Three years on from the first #NiUnaMenos (not one woman less) march, Argentinian and Uruguayan protestors took to the streets on Monday to fight for the legalisation of abortion and to demand better measures to combat the high rates of femicide in the region.
In previous years the march has demanded equal pay for men and women, and raised awareness of the violence towards women that is rife on the Latin American continent. This year the march was unmistakably bathed in green, the symbolic colour for free, legal and safe abortion.
“This year, the #NiUnaMenos march is unmistakably green,” journalist Mariana Carbajal told El Pais. “It’s a historical moment and members of parliament need to realise that they can’t make decisions on public policies at the same time as imposing their religious and personal beliefs. Today the political cost is not voting in favour of the depenalisation and legalisation of abortion. You can see the huge quantity of teenagers who we’re seeing in the streets marching with green handkerchiefs and demanding an extension of their rights.”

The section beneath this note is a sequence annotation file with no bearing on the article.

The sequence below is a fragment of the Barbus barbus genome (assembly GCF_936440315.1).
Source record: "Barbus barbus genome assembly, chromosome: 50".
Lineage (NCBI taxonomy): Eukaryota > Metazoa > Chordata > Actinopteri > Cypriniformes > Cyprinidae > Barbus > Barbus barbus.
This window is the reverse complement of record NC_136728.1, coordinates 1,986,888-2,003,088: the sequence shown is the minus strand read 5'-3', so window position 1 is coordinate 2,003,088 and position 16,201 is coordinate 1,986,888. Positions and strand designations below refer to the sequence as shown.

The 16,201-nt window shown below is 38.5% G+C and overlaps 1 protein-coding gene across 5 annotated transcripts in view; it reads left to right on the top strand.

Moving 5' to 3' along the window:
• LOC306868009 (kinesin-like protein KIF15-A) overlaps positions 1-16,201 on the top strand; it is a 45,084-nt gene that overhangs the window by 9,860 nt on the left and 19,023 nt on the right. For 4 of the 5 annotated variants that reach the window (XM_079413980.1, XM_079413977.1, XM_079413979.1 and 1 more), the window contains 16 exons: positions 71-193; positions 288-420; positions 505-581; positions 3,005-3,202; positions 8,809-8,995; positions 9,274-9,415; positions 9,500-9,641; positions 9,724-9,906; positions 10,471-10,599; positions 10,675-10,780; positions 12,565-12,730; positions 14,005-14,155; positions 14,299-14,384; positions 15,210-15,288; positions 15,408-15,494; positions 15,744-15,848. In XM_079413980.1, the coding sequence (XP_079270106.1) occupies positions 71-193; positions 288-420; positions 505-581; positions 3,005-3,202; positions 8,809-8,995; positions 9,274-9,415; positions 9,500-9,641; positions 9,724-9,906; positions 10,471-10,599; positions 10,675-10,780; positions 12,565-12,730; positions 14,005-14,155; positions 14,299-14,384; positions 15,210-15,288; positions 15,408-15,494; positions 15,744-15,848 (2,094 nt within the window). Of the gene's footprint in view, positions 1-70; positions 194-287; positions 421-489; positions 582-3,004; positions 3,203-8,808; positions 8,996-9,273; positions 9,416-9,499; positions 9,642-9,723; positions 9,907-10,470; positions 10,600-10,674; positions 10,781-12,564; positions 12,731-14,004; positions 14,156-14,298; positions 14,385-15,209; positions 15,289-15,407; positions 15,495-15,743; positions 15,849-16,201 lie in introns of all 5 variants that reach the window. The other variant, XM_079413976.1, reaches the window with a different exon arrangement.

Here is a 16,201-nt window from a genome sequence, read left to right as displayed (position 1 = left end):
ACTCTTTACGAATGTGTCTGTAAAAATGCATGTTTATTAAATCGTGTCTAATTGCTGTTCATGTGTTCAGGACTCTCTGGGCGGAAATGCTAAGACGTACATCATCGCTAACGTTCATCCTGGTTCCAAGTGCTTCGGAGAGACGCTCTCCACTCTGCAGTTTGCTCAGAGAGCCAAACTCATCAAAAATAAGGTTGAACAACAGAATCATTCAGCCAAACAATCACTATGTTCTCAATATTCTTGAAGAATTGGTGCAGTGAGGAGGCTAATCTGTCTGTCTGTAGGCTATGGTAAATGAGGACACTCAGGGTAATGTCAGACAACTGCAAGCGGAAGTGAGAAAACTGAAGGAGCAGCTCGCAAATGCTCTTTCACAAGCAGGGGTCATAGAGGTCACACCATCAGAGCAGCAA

Carbajal was one of the key players in the convocation of the #NiUnaMenos movement in Argentina, and despite some criticisms that the women’s rights march should be kept separate from the demand to legalise abortion, on Twitter she affirmed that “without #AbortoLegalYa (Legal abortion now) there is no #NiUnaMenos.”
Despite the cold and rainy weather, the protestors’ enthusiasm was unabated according to TeleSur, as they shouted slogans and held their green handkerchiefs in the air.
“Without legal abortion there is no Ni Una Menos! Alive, free and without debt we love ourselves!”
As the public debates on the legalisation of abortion have now finished, Clarin reported that members of parliament are currently discussing a more moderated law that would manage to attract the votes of those who remain undecided. They said getting the votes of those who are currently uncertain would be the key to approving the new law.